Florida Executed An Alleged White Supremacist For Racially Motivated Murders

Mark Asay died by lethal injection on Thursday for two 1987 murders in a racially charged case. Florida, which has not held an execution since 2015, used a drug which has not previously been used in executions.

Florida executed an alleged white supremacist on Thursday for two 1987 murders that prosecutors said were racially motivated.

Mark Asay, 53, fatally shot Robert Lee Booker, a 34-year-old black man, and Robert McDowell, a 26-year-old man who was white and Hispanic.

Asay was the first white man to be executed in Florida for killing a black man, the Associated Press reported. His lawyers appealed to the US Supreme Court after the race of his second victim was disputed, but the stay of execution request was denied on Wednesday afternoon.

He was pronounced dead at 6:22 p.m. A Florida Department of Corrections official told reporters there were no complications and Asay did not show any signs of being in pain.

At his trial, Asay's friend, James Laton O’Quinn Jr., testified that Asay said, "Fuck you, nigger" and shot Booker, according to court documents. O'Quinn also testified that when he asked Asay why he shot Booker, Asay replied "because you got to show a nigger who is boss."

Asay's brother, who was also an eyewitness to Booker's murder, testified that Asay said, "You know you ain't got to take no shit from these fucking niggers," before shooting Booker.

A fellow inmate testified that Asay had several racist tattoos, including a swastika, "white pride" tattoos, and the initials "SWP," which stand for "supreme white power," according to court documents.

After shooting Booker, Asay — who was looking to have sex with prostitutes — approached McDowell, who was dressed as a woman. When Asay realized that McDowell was a man, he grabbed McDowell and fatally shot him six times, court documents said.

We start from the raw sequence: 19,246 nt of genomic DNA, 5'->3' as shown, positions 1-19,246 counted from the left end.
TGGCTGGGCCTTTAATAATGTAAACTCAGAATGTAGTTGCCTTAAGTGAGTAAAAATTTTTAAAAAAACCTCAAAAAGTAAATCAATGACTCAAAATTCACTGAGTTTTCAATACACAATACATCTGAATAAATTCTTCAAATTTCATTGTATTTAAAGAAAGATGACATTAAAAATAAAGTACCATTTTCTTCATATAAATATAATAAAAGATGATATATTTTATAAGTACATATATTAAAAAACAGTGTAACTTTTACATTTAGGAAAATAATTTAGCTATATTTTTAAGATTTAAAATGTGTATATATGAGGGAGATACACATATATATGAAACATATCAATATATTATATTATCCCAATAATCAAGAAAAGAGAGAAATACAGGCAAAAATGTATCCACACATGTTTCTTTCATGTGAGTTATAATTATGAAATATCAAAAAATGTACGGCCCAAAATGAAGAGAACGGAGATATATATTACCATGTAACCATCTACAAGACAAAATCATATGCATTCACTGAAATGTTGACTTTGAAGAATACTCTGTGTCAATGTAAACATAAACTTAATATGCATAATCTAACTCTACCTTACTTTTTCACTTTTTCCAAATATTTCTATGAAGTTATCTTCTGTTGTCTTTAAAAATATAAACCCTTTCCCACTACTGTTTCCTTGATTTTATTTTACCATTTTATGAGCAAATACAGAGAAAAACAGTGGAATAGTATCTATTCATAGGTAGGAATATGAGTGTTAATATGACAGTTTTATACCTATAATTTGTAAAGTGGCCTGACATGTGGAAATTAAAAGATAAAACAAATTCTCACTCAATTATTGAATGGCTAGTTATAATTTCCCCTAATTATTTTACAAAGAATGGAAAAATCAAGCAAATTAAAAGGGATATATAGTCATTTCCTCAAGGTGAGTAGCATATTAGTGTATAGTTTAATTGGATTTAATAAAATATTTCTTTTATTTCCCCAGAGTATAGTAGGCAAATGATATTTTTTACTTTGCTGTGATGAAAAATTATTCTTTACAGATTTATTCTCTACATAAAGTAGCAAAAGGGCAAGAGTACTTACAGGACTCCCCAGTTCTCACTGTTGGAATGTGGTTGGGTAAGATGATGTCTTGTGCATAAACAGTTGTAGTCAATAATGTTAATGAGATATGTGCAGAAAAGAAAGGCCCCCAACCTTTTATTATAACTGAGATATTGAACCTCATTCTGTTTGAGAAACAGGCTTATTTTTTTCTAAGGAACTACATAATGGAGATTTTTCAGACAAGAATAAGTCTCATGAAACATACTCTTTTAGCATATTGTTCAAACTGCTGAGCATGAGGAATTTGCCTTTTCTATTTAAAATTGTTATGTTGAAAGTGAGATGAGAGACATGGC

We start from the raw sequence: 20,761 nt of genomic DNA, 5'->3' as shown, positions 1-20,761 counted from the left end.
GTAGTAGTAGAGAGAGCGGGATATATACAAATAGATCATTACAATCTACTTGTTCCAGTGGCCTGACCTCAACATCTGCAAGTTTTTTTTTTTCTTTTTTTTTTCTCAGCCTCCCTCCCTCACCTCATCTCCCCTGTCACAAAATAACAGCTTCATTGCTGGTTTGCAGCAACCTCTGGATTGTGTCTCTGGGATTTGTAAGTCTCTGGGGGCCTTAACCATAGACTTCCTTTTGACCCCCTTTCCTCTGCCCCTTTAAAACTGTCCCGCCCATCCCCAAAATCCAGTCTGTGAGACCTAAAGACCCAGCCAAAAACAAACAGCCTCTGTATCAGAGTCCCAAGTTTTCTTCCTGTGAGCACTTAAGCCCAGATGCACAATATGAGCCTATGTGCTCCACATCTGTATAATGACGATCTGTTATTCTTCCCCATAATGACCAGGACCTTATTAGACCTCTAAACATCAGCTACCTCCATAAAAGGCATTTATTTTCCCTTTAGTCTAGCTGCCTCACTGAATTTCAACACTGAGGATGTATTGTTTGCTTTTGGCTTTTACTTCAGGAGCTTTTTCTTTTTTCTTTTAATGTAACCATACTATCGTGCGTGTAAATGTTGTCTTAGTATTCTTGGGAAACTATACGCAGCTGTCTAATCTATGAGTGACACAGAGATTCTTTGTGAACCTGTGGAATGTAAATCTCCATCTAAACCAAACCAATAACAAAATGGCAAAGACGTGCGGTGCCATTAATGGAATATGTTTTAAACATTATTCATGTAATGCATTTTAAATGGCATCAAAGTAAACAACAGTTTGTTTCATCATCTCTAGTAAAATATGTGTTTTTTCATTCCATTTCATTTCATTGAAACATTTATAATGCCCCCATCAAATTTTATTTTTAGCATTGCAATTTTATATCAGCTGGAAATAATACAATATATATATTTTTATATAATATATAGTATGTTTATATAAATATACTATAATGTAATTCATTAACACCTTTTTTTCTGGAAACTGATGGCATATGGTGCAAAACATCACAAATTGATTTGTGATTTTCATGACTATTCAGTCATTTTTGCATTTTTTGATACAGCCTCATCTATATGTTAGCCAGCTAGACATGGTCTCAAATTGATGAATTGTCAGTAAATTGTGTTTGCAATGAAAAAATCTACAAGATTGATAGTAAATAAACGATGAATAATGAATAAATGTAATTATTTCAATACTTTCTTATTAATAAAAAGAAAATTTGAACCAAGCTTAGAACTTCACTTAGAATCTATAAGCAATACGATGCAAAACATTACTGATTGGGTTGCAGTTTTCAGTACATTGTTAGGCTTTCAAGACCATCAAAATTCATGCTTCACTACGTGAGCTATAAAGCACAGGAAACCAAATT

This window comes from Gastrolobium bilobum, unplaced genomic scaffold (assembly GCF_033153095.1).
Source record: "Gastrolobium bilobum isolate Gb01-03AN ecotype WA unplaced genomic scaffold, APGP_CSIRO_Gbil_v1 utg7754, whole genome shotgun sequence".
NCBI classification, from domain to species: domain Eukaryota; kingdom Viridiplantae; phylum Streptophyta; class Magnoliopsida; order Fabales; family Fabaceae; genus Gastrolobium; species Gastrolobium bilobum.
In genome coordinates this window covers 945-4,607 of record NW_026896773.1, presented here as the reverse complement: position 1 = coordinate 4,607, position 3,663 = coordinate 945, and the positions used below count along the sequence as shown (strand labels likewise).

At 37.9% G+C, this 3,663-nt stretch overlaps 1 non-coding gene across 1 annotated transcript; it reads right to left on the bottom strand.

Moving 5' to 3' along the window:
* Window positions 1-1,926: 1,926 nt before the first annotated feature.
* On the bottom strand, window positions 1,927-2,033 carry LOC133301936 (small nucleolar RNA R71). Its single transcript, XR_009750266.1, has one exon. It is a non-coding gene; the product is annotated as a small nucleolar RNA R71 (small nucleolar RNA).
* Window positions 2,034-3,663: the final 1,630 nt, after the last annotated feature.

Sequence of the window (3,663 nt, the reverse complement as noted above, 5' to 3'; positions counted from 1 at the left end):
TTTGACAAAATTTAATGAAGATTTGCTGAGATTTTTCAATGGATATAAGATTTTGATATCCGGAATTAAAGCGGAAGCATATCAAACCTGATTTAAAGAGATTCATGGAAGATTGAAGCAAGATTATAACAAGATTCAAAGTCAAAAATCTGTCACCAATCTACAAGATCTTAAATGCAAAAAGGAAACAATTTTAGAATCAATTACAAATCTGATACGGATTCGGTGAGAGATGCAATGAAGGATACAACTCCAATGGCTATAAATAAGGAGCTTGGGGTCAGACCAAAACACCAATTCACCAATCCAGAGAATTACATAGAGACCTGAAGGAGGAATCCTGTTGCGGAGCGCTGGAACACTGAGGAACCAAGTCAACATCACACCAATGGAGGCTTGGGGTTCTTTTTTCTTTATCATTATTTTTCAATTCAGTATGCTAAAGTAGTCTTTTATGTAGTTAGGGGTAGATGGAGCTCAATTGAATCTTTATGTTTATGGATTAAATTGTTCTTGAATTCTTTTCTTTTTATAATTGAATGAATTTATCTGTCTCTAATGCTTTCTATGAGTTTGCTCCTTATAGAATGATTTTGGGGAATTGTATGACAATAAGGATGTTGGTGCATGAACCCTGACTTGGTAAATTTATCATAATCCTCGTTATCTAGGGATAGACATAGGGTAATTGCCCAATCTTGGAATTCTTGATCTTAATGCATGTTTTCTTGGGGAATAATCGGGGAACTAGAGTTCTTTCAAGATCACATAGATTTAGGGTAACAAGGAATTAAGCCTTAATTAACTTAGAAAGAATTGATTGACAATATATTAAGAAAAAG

However, the testimony at trial regarding McDowell's race was contradictory.

In an August ruling denying Asay's request to stay his execution, the Supreme Court of Florida acknowledged that the court had misidentified McDowell's race for more than two decades.

"We have previously described the victim born Robert McDowell as 'a black man dressed as a woman,'" the court wrote. "Renee Torres née Robert McDowell may have been either white or mixed-race, Hispanic but was not a black man. We regret our previous error."

Asay then filed a petition with the court stating that he had been denied due process and an opportunity to be meaningfully heard after the court acknowledged its factual error in its 1991 direct appeal opinion.

The Florida Supreme Court rejected his motion, stating that while they "have mislabeled the racial identity of the victim in its prior opinions, this fact does not negatively affect the Court's final determination."

Asay's lawyers asked the US Supreme Court to stay his execution. The appeal argued that the Florida Supreme Court's mistake in identifying McDowell's race for 26 years impacted all his subsequent legal proceedings in a case in which the prosecution secured his murder convictions and death sentence "on a theory that the murders were motivated by racial hatred."

The appeal argued that Asay "will suffer irreparable prejudice if his execution is not stayed to permit this Court to give these issues presented full and deliberate consideration."

Florida asked the US Supreme Court to deny the stay, stating that there was no dispute about the race of the first victim, or the "racially charged statements" Asay made during Booker's murder.

"Regardless of his motivation, Asay murdered two different persons in separate incidents that night," the state responded to Asay's argument.

This was Florida's first execution since the US Supreme Court halted its executions following a ruling last year that the state's death sentencing law was unconstitutional.

Florida used a new drug — etomidate — in its three-drug lethal injection protocol, the Associated Press reported. Etomidate is an anesthetic which will be used to replace midazolam — a controversial sedative which was at the center of several botched executions in 2014.

In an earlier appeal to the Florida Supreme Court, Asay argued that the adoption of etomidate as the first drug in the lethal injection protocol "places him at substantial risk of serious harm in violation of the Eighth Amendment." The court, however, rejected that challenge in August.

Florida also used another drug — potassium acetate — for the first time in its lethal injection protocol, the AP reported. Potassium acetate — which is used to stop the heart, was mistakenly used by Oklahoma to execute an inmate in 2015.

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